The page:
Plus, receive recommendations and exclusive offers on all of your favorite books and authors from Simon & Schuster.
An examination of the earliest creation traditions and symbols of China and their similarities to those of other ancient cultures
• Reveals the deep parallels between early Chinese words and those of other ancient creation traditions such as the hieroglyphics of ancient Egypt
• Explores the 8 stages of creation in Taoism and the cosmological origins of Chinese ancestor worship, the zodiac, the mandala, and the I Ching
• Provides further evidence that the cosmology of all ancient cultures arose from a single now-lost source
Building on his extensive research into the sacred symbols and creation myths of the Dogon of Africa and those of ancient Egypt, India, and Tibet, Laird Scranton investigates the myths, symbols, and traditions of prehistoric China, providing further evidence that the cosmology of all ancient cultures arose from a single now-lost source.
Scranton explores the fundamental similarities between the language that defined ancient Chinese cosmology and that of other creation traditions, revealing the connections between the phonetic structure of the words, their glyphs, and their use. He demonstrates striking parallels between the earliest systems of writing in China and the hieroglyphs of ancient Egypt. He examines the 8 levels of creation in Taoism and the cosmological origins of Chinese ancestor worship, mythical emperors, the zodiac, the mandala, and the I Ching. He details the fundamental principles of land-use in ancient China in relation to the symbolism of a Buddhist stupa and the Dogon granary, ritual shrines that are also the central symbol of other creation traditions. Understanding the true meanings of these symbol complexes also reveals the sophisticated scientific understanding of these ancient cultures, for these creation symbols directly correlate with our modern understanding of atoms and the energetic makeup of matter.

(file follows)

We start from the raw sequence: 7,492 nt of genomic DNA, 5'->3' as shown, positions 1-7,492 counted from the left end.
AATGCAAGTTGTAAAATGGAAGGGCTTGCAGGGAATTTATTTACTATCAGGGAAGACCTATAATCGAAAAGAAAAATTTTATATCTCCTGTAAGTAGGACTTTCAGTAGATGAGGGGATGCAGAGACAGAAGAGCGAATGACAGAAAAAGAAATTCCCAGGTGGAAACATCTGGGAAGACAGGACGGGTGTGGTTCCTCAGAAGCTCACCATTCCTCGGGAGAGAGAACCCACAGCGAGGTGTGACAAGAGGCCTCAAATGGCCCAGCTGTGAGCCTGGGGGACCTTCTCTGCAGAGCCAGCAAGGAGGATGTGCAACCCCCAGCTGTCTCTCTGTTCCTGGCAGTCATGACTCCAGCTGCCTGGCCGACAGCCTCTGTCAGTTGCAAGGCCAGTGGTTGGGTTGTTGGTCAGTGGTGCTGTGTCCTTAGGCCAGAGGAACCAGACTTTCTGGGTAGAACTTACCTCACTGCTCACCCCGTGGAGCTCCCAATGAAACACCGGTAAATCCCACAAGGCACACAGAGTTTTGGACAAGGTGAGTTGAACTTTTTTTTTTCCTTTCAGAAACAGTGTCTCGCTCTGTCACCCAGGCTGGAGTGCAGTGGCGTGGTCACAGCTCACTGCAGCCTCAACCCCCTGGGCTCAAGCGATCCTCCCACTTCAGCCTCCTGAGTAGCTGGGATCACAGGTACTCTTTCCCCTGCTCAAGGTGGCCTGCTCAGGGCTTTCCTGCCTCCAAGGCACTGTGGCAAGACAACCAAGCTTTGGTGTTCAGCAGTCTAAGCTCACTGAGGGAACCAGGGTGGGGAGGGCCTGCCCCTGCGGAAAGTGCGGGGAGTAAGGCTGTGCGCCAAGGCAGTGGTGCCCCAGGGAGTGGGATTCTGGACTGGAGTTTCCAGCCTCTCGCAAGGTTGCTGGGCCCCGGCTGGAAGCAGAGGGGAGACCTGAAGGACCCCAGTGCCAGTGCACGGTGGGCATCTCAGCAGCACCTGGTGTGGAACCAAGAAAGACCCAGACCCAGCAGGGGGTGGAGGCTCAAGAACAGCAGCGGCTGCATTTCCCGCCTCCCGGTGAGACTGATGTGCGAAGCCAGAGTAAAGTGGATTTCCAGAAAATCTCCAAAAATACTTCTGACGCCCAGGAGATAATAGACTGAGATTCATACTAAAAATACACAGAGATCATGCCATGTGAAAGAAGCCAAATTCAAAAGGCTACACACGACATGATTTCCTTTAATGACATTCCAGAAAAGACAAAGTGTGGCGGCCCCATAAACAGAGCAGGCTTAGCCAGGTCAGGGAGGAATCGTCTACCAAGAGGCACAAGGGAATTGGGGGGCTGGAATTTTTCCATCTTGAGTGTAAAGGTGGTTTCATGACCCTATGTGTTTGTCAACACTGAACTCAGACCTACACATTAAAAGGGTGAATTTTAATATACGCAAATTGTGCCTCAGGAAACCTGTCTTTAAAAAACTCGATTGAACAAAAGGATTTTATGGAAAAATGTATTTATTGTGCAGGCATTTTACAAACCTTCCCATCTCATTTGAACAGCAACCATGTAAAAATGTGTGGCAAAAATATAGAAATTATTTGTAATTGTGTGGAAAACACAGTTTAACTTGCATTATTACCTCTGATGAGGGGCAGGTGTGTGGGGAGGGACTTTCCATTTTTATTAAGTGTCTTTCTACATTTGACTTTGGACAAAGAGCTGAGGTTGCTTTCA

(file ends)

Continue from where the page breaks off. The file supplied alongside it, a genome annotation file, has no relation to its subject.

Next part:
In exploring Chinese cosmological traditions, Scranton sheds new light on the contention that the sacred knowledge of the ancients is the legacy of an earlier culture who gave primitive humanity the tools they needed to birth the first known civilizations.